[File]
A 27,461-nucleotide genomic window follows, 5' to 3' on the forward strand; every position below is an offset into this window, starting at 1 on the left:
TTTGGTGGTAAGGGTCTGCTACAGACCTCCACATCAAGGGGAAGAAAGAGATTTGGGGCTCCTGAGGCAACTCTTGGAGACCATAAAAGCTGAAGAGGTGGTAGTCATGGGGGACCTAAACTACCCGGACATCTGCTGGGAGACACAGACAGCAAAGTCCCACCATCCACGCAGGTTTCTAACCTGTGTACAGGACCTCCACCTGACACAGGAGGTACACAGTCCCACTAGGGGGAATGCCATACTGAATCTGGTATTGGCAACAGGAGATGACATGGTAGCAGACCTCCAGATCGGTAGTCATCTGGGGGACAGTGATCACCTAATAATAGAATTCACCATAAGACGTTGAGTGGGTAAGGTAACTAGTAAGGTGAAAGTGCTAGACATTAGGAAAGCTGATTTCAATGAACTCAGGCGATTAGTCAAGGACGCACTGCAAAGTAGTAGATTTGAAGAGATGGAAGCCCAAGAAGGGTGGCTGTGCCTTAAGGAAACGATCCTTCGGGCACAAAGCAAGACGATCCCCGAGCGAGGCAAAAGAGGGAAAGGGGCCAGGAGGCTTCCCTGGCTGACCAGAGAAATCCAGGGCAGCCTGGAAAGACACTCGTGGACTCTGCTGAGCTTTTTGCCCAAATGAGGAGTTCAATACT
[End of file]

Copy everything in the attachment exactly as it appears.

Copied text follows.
A 27,461-nucleotide genomic window follows, 5' to 3' on the forward strand; every position below is an offset into this window, starting at 1 on the left:
TTTGGTGGTAAGGGTCTGCTACAGACCTCCACATCAAGGGGAAGAAAGAGATTTGGGGCTCCTGAGGCAACTCTTGGAGACCATAAAAGCTGAAGAGGTGGTAGTCATGGGGGACCTAAACTACCCGGACATCTGCTGGGAGACACAGACAGCAAAGTCCCACCATCCACGCAGGTTTCTAACCTGTGTACAGGACCTCCACCTGACACAGGAGGTACACAGTCCCACTAGGGGGAATGCCATACTGAATCTGGTATTGGCAACAGGAGATGACATGGTAGCAGACCTCCAGATCGGTAGTCATCTGGGGGACAGTGATCACCTAATAATAGAATTCACCATAAGACGTTGAGTGGGTAAGGTAACTAGTAAGGTGAAAGTGCTAGACATTAGGAAAGCTGATTTCAATGAACTCAGGCGATTAGTCAAGGACGCACTGCAAAGTAGTAGATTTGAAGAGATGGAAGCCCAAGAAGGGTGGCTGTGCCTTAAGGAAACGATCCTTCGGGCACAAAGCAAGACGATCCCCGAGCGAGGCAAAAGAGGGAAAGGGGCCAGGAGGCTTCCCTGGCTGACCAGAGAAATCCAGGGCAGCCTGGAAAGACACTCGTGGACTCTGCTGAGCTTTTTGCCCAAATGAGGAGTTCAATACT